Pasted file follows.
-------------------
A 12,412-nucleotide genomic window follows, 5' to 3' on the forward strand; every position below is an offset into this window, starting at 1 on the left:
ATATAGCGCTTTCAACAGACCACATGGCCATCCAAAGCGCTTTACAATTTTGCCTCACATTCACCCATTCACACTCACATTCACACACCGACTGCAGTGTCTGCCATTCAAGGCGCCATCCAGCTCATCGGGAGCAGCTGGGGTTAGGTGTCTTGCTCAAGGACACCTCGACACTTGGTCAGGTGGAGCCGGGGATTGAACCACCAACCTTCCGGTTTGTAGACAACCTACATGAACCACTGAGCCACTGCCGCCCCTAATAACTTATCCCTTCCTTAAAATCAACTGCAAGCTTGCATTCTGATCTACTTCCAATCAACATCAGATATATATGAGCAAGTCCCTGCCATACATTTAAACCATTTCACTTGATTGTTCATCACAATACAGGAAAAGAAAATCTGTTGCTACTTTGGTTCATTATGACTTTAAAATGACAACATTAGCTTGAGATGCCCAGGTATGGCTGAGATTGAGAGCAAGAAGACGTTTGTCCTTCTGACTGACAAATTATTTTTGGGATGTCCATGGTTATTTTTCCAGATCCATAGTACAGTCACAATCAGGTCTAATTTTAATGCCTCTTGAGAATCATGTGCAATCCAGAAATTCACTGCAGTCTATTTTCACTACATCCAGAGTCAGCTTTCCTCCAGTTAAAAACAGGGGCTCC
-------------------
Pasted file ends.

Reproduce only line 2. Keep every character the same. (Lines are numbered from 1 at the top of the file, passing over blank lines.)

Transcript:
ATATAGCGCTTTCAACAGACCACATGGCCATCCAAAGCGCTTTACAATTTTGCCTCACATTCACCCATTCACACTCACATTCACACACCGACTGCAGTGTCTGCCATTCAAGGCGCCATCCAGCTCATCGGGAGCAGCTGGGGTTAGGTGTCTTGCTCAAGGACACCTCGACACTTGGTCAGGTGGAGCCGGGGATTGAACCACCAACCTTCCGGTTTGTAGACAACCTACATGAACCACTGAGCCACTGCCGCCCCTAATAACTTATCCCTTCCTTAAAATCAACTGCAAGCTTGCATTCTGATCTACTTCCAATCAACATCAGATATATATGAGCAAGTCCCTGCCATACATTTAAACCATTTCACTTGATTGTTCATCACAATACAGGAAAAGAAAATCTGTTGCTACTTTGGTTCATTATGACTTTAAAATGACAACATTAGCTTGAGATGCCCAGGTATGGCTGAGATTGAGAGCAAGAAGACGTTTGTCCTTCTGACTGACAAATTATTTTTGGGATGTCCATGGTTATTTTTCCAGATCCATAGTACAGTCACAATCAGGTCTAATTTTAATGCCTCTTGAGAATCATGTGCAATCCAGAAATTCACTGCAGTCTATTTTCACTACATCCAGAGTCAGCTTTCCTCCAGTTAAAAACAGGGGCTCC